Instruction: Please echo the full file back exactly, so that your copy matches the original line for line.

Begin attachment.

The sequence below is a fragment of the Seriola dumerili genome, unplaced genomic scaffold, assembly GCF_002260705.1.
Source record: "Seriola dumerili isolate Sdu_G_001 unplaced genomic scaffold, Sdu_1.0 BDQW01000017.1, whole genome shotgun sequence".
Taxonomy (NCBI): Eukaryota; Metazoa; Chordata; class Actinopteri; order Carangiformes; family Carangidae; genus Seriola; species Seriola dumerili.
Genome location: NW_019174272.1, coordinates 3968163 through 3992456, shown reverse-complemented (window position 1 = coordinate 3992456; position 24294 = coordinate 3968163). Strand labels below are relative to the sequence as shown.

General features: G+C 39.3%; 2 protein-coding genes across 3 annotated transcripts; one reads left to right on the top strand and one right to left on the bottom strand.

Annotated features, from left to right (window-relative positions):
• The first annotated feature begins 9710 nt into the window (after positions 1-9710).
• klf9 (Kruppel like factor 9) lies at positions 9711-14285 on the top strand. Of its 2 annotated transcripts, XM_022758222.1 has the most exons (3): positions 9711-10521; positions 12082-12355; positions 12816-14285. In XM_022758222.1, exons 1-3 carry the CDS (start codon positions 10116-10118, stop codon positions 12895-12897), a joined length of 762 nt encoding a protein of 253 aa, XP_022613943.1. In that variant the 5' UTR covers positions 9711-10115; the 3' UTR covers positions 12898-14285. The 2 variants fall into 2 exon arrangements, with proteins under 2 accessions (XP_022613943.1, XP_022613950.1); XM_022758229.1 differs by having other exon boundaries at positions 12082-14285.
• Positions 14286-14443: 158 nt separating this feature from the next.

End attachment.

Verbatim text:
The sequence below is a fragment of the Seriola dumerili genome, unplaced genomic scaffold, assembly GCF_002260705.1.
Source record: "Seriola dumerili isolate Sdu_G_001 unplaced genomic scaffold, Sdu_1.0 BDQW01000017.1, whole genome shotgun sequence".
Taxonomy (NCBI): Eukaryota; Metazoa; Chordata; class Actinopteri; order Carangiformes; family Carangidae; genus Seriola; species Seriola dumerili.
Genome location: NW_019174272.1, coordinates 3968163 through 3992456, shown reverse-complemented (window position 1 = coordinate 3992456; position 24294 = coordinate 3968163). Strand labels below are relative to the sequence as shown.

General features: G+C 39.3%; 2 protein-coding genes across 3 annotated transcripts; one reads left to right on the top strand and one right to left on the bottom strand.

Annotated features, from left to right (window-relative positions):
• The first annotated feature begins 9710 nt into the window (after positions 1-9710).
• klf9 (Kruppel like factor 9) lies at positions 9711-14285 on the top strand. Of its 2 annotated transcripts, XM_022758222.1 has the most exons (3): positions 9711-10521; positions 12082-12355; positions 12816-14285. In XM_022758222.1, exons 1-3 carry the CDS (start codon positions 10116-10118, stop codon positions 12895-12897), a joined length of 762 nt encoding a protein of 253 aa, XP_022613943.1. In that variant the 5' UTR covers positions 9711-10115; the 3' UTR covers positions 12898-14285. The 2 variants fall into 2 exon arrangements, with proteins under 2 accessions (XP_022613943.1, XP_022613950.1); XM_022758229.1 differs by having other exon boundaries at positions 12082-14285.
• Positions 14286-14443: 158 nt separating this feature from the next.